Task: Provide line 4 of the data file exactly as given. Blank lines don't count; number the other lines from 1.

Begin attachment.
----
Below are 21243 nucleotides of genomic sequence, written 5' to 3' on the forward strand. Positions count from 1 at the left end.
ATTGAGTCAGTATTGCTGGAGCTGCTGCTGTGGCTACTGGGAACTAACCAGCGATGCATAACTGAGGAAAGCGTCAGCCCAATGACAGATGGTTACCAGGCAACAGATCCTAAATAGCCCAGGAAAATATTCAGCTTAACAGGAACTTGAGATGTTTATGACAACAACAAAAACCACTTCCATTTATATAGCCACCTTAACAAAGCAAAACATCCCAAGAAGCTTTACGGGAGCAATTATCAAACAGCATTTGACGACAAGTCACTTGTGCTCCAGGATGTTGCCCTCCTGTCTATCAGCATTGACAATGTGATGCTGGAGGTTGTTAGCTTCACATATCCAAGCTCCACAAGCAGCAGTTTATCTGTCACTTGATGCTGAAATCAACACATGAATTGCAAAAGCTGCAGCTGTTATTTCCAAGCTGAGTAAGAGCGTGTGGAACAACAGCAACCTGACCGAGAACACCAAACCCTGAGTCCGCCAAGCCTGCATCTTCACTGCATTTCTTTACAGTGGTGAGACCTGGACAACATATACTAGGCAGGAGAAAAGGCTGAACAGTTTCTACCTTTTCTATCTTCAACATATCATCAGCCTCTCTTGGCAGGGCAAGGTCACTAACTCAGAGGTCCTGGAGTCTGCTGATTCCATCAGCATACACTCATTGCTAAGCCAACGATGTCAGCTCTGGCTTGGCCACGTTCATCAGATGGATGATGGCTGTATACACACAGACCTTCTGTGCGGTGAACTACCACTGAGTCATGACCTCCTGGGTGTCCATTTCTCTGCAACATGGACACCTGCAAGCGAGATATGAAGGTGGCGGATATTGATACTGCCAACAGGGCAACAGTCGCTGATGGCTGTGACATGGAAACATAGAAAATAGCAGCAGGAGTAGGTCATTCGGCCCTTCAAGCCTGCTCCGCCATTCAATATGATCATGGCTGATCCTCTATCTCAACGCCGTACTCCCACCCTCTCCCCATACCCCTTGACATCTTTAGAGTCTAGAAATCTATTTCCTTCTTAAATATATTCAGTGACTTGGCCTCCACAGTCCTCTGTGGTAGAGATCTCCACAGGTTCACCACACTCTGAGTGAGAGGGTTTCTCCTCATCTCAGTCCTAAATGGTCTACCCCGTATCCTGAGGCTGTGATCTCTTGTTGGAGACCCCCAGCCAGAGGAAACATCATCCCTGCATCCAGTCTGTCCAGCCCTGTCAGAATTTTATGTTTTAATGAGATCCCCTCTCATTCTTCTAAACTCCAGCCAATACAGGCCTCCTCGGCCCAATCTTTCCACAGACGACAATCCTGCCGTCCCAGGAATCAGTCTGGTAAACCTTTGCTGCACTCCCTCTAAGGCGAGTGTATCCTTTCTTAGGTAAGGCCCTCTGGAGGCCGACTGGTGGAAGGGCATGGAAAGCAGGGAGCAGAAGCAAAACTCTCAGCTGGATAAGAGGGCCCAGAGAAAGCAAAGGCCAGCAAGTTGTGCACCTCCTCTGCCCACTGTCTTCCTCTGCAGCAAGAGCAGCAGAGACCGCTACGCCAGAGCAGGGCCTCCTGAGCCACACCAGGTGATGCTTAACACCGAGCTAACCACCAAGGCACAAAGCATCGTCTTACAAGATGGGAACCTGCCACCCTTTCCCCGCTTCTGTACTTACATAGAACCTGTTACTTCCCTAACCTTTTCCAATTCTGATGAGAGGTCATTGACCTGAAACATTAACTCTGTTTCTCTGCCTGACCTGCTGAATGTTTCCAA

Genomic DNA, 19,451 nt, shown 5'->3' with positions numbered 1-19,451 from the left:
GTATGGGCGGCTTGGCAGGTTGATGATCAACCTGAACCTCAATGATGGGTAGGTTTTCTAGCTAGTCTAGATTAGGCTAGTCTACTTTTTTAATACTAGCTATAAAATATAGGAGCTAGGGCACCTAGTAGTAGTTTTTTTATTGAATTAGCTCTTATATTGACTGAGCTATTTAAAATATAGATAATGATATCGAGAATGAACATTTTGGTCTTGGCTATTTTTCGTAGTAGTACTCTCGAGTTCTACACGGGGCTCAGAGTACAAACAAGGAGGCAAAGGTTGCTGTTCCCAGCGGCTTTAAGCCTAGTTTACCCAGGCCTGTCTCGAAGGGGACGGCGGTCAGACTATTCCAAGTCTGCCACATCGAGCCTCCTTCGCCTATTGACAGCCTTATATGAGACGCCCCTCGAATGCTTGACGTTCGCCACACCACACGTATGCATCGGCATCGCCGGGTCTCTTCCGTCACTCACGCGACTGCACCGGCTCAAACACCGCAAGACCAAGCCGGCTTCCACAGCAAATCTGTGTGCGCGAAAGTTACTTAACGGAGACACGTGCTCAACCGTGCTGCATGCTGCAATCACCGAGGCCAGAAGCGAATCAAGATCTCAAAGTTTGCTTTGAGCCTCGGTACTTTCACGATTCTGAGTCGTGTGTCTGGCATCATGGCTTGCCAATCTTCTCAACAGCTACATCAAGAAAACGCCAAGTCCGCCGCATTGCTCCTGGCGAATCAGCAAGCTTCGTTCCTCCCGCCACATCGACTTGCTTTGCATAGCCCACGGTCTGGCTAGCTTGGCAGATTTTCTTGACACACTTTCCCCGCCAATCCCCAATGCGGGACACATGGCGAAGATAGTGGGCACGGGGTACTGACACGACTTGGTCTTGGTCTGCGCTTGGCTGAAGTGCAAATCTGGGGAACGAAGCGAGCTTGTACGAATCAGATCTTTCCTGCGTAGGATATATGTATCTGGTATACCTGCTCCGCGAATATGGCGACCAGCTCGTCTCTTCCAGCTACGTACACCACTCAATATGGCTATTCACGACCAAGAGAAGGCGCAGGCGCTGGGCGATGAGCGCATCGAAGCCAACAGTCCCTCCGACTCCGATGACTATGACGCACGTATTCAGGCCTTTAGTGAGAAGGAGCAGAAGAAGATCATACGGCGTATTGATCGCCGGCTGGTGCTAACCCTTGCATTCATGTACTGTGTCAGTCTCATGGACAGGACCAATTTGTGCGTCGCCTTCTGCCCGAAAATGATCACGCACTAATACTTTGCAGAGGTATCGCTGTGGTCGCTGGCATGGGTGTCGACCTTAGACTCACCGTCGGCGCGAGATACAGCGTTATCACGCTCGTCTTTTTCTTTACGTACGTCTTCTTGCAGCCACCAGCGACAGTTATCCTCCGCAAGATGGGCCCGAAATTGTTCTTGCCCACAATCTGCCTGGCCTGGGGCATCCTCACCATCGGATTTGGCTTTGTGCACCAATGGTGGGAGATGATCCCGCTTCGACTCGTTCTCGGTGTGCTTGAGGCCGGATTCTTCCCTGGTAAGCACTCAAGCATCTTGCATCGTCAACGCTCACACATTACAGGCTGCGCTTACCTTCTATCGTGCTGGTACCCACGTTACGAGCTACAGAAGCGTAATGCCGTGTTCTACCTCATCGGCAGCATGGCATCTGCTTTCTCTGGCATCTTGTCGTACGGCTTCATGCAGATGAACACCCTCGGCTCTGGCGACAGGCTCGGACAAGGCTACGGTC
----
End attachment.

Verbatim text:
GTATGGGCGGCTTGGCAGGTTGATGATCAACCTGAACCTCAATGATGGGTAGGTTTTCTAGCTAGTCTAGATTAGGCTAGTCTACTTTTTTAATACTAGCTATAAAATATAGGAGCTAGGGCACCTAGTAGTAGTTTTTTTATTGAATTAGCTCTTATATTGACTGAGCTATTTAAAATATAGATAATGATATCGAGAATGAACATTTTGGTCTTGGCTATTTTTCGTAGTAGTACTCTCGAGTTCTACACGGGGCTCAGAGTACAAACAAGGAGGCAAAGGTTGCTGTTCCCAGCGGCTTTAAGCCTAGTTTACCCAGGCCTGTCTCGAAGGGGACGGCGGTCAGACTATTCCAAGTCTGCCACATCGAGCCTCCTTCGCCTATTGACAGCCTTATATGAGACGCCCCTCGAATGCTTGACGTTCGCCACACCACACGTATGCATCGGCATCGCCGGGTCTCTTCCGTCACTCACGCGACTGCACCGGCTCAAACACCGCAAGACCAAGCCGGCTTCCACAGCAAATCTGTGTGCGCGAAAGTTACTTAACGGAGACACGTGCTCAACCGTGCTGCATGCTGCAATCACCGAGGCCAGAAGCGAATCAAGATCTCAAAGTTTGCTTTGAGCCTCGGTACTTTCACGATTCTGAGTCGTGTGTCTGGCATCATGGCTTGCCAATCTTCTCAACAGCTACATCAAGAAAACGCCAAGTCCGCCGCATTGCTCCTGGCGAATCAGCAAGCTTCGTTCCTCCCGCCACATCGACTTGCTTTGCATAGCCCACGGTCTGGCTAGCTTGGCAGATTTTCTTGACACACTTTCCCCGCCAATCCCCAATGCGGGACACATGGCGAAGATAGTGGGCACGGGGTACTGACACGACTTGGTCTTGGTCTGCGCTTGGCTGAAGTGCAAATCTGGGGAACGAAGCGAGCTTGTACGAATCAGATCTTTCCTGCGTAGGATATATGTATCTGGTATACCTGCTCCGCGAATATGGCGACCAGCTCGTCTCTTCCAGCTACGTACACCACTCAATATGGCTATTCACGACCAAGAGAAGGCGCAGGCGCTGGGCGATGAGCGCATCGAAGCCAACAGTCCCTCCGACTCCGATGACTATGACGCACGTATTCAGGCCTTTAGTGAGAAGGAGCAGAAGAAGATCATACGGCGTATTGATCGCCGGCTGGTGCTAACCCTTGCATTCATGTACTGTGTCAGTCTCATGGACAGGACCAATTTGTGCGTCGCCTTCTGCCCGAAAATGATCACGCACTAATACTTTGCAGAGGTATCGCTGTGGTCGCTGGCATGGGTGTCGACCTTAGACTCACCGTCGGCGCGAGATACAGCGTTATCACGCTCGTCTTTTTCTTTACGTACGTCTTCTTGCAGCCACCAGCGACAGTTATCCTCCGCAAGATGGGCCCGAAATTGTTCTTGCCCACAATCTGCCTGGCCTGGGGCATCCTCACCATCGGATTTGGCTTTGTGCACCAATGGTGGGAGATGATCCCGCTTCGACTCGTTCTCGGTGTGCTTGAGGCCGGATTCTTCCCTGGTAAGCACTCAAGCATCTTGCATCGTCAACGCTCACACATTACAGGCTGCGCTTACCTTCTATCGTGCTGGTACCCACGTTACGAGCTACAGAAGCGTAATGCCGTGTTCTACCTCATCGGCAGCATGGCATCTGCTTTCTCTGGCATCTTGTCGTACGGCTTCATGCAGATGAACACCCTCGGCTCTGGCGACAGGCTCGGACAAGGCTACGGTC